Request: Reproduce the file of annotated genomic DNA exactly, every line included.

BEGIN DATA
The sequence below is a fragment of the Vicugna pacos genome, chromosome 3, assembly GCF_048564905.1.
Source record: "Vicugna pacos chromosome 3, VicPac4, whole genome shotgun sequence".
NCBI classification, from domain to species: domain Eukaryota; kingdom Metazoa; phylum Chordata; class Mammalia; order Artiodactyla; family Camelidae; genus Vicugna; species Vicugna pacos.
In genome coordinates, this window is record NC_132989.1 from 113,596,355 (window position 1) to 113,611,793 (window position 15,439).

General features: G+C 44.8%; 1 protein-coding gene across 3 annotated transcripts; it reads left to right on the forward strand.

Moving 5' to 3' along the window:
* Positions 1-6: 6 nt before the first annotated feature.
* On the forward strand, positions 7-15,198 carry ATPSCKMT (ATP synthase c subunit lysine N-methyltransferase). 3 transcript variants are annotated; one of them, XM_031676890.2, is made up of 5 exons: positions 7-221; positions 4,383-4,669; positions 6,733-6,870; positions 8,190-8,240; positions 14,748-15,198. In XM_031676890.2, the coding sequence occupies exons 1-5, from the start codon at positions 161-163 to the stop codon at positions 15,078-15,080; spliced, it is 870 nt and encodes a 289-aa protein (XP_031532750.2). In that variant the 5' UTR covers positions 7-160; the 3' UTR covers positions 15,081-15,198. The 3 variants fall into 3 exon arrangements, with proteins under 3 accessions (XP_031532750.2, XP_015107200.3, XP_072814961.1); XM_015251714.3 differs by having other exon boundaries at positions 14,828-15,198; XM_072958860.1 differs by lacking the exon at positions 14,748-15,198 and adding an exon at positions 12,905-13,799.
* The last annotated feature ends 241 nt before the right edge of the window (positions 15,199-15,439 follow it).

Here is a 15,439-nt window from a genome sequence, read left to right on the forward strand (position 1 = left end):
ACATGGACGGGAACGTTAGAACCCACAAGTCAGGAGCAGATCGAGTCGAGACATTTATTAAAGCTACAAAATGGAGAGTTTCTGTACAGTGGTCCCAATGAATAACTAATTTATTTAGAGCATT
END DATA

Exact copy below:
The sequence below is a fragment of the Vicugna pacos genome, chromosome 3, assembly GCF_048564905.1.
Source record: "Vicugna pacos chromosome 3, VicPac4, whole genome shotgun sequence".
NCBI classification, from domain to species: domain Eukaryota; kingdom Metazoa; phylum Chordata; class Mammalia; order Artiodactyla; family Camelidae; genus Vicugna; species Vicugna pacos.
In genome coordinates, this window is record NC_132989.1 from 113,596,355 (window position 1) to 113,611,793 (window position 15,439).

General features: G+C 44.8%; 1 protein-coding gene across 3 annotated transcripts; it reads left to right on the forward strand.

Moving 5' to 3' along the window:
* Positions 1-6: 6 nt before the first annotated feature.
* On the forward strand, positions 7-15,198 carry ATPSCKMT (ATP synthase c subunit lysine N-methyltransferase). 3 transcript variants are annotated; one of them, XM_031676890.2, is made up of 5 exons: positions 7-221; positions 4,383-4,669; positions 6,733-6,870; positions 8,190-8,240; positions 14,748-15,198. In XM_031676890.2, the coding sequence occupies exons 1-5, from the start codon at positions 161-163 to the stop codon at positions 15,078-15,080; spliced, it is 870 nt and encodes a 289-aa protein (XP_031532750.2). In that variant the 5' UTR covers positions 7-160; the 3' UTR covers positions 15,081-15,198. The 3 variants fall into 3 exon arrangements, with proteins under 3 accessions (XP_031532750.2, XP_015107200.3, XP_072814961.1); XM_015251714.3 differs by having other exon boundaries at positions 14,828-15,198; XM_072958860.1 differs by lacking the exon at positions 14,748-15,198 and adding an exon at positions 12,905-13,799.
* The last annotated feature ends 241 nt before the right edge of the window (positions 15,199-15,439 follow it).

Here is a 15,439-nt window from a genome sequence, read left to right on the forward strand (position 1 = left end):
ACATGGACGGGAACGTTAGAACCCACAAGTCAGGAGCAGATCGAGTCGAGACATTTATTAAAGCTACAAAATGGAGAGTTTCTGTACAGTGGTCCCAATGAATAACTAATTTATTTAGAGCATT